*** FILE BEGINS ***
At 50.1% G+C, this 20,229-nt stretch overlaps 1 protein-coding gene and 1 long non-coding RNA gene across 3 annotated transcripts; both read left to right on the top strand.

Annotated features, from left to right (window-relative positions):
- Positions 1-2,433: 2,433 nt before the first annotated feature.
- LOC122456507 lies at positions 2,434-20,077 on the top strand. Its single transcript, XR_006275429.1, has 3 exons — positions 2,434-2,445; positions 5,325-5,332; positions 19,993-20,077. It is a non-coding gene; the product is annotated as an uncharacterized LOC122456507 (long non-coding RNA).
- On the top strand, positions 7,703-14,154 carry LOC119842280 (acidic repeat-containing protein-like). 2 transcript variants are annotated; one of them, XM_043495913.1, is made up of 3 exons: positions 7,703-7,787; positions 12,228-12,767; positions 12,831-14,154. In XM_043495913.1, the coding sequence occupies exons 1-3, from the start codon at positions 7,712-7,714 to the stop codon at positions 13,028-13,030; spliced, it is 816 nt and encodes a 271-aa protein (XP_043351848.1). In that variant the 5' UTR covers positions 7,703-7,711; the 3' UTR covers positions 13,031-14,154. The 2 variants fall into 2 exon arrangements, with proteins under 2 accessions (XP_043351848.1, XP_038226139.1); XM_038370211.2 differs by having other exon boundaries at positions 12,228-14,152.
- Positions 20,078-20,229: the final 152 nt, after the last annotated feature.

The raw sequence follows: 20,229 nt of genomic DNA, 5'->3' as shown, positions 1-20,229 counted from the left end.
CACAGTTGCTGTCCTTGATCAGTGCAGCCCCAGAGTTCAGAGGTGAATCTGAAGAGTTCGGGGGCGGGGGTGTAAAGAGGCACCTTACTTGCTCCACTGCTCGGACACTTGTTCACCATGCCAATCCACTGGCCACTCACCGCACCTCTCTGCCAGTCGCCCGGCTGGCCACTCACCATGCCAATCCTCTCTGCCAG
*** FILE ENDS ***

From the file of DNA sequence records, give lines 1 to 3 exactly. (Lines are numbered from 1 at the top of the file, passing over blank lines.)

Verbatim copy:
At 50.1% G+C, this 20,229-nt stretch overlaps 1 protein-coding gene and 1 long non-coding RNA gene across 3 annotated transcripts; both read left to right on the top strand.

Annotated features, from left to right (window-relative positions):
- Positions 1-2,433: 2,433 nt before the first annotated feature.